Best of all, these ideas are easy to put into practice—and they will come in particularly handy now that the holidays are right around the corner. In the interest of achieving serenity in your home before the madness of the holidays ensues, here are five organizational tips the team at Remodelista swears by.

1. Group kitchen sink essentials on a tray


The smartest organizational solutions are often the simplest, as evidenced by this genius tip: Corral stove-side essentials like a bottle of olive oil, wooden spoons, and spice dispensers on a tray, to make your counter look more pulled together. “We think trays are the basic building blocks for order in the house,” says Carlson, who uses them everywhere: whether on the kitchen counter or in the bedroom, bathroom, or entryway. Aside from their ability to bring “visual order” in any cluttered area, they’re also portable and easy to clean.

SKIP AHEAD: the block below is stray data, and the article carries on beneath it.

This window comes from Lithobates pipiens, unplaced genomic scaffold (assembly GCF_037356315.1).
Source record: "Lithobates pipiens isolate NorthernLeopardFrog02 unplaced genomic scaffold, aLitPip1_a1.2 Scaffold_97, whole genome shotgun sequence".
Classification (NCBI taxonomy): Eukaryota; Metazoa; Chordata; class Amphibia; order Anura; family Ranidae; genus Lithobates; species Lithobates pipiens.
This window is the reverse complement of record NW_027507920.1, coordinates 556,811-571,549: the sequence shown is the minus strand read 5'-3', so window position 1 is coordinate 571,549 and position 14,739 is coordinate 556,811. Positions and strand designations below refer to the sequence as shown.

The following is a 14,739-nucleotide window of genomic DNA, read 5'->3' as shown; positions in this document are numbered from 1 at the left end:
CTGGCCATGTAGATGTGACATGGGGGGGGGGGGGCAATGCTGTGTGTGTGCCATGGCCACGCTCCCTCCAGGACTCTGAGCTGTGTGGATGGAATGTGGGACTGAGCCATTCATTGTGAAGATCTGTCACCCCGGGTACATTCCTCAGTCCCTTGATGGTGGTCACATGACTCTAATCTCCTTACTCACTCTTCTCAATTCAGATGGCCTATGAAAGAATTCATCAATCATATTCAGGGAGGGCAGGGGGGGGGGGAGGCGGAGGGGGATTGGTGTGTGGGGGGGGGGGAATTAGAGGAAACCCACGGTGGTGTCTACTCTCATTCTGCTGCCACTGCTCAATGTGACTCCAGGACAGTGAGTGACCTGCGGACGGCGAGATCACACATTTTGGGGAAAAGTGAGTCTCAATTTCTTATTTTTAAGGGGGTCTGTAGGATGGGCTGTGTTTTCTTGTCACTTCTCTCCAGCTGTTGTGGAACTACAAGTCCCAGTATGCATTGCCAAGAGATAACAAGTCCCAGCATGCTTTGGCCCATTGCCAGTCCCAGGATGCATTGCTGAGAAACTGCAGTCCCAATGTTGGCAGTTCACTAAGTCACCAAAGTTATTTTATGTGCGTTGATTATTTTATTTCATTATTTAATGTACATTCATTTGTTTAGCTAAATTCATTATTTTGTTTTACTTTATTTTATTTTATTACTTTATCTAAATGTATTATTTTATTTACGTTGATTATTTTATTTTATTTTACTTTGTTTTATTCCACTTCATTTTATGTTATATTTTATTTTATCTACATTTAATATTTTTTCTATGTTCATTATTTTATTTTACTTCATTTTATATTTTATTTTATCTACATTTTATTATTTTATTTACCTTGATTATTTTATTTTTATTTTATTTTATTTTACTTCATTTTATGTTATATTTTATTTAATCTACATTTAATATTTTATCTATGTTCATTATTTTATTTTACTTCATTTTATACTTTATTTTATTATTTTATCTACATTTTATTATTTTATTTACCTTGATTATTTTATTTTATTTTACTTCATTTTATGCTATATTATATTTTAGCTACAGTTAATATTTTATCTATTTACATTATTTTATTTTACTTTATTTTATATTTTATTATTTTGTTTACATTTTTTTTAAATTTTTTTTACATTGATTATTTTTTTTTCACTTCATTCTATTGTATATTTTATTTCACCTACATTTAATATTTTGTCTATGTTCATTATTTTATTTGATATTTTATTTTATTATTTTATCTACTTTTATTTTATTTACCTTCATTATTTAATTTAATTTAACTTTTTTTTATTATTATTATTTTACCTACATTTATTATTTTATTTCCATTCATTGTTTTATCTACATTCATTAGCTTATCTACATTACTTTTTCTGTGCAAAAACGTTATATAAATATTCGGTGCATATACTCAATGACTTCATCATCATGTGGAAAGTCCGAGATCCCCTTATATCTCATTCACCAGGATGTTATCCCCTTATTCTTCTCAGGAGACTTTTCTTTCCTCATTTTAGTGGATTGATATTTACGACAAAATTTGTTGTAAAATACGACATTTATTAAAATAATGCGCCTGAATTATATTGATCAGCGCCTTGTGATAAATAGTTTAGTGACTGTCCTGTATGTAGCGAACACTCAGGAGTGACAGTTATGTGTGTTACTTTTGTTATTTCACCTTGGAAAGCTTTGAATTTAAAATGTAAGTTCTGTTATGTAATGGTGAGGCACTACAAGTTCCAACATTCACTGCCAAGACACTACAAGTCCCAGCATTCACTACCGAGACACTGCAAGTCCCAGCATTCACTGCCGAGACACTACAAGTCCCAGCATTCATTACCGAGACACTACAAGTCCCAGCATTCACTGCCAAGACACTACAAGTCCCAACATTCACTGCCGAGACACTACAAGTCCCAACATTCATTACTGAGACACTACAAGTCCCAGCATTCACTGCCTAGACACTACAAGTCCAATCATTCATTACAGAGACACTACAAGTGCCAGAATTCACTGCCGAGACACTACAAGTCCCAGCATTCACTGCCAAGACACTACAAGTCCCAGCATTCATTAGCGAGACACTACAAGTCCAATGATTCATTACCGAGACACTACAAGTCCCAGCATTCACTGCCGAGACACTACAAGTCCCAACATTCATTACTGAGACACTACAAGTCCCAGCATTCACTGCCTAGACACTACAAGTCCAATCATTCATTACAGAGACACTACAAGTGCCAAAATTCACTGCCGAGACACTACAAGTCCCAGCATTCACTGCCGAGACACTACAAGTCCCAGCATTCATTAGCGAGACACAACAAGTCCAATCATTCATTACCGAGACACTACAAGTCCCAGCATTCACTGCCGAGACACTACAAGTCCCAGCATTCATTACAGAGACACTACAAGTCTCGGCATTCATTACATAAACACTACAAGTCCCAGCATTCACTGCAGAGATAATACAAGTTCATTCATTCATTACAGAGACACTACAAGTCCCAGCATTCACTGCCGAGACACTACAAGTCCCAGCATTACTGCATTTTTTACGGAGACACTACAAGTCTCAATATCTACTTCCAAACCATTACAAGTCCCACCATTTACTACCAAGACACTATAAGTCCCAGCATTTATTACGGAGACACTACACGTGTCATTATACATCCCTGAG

2. Keep pot lids in place with a tension rod from the hardware store


Tired of hearing the clang of metal cookware every time you’re trying to find a lid for your saucepan? Secure a tension rod at the front of your drawer to keep those lids from rolling around. “We love the idea of using spring-loaded tension curtain rods inside cabinets,” Carlson says. If you keep your pots and pans in a cabinet instead of a drawer, the book also recommends putting Japanese metal towel rods on the door for the same purpose.

3. Be ready to throw a cocktail party at a moment’s notice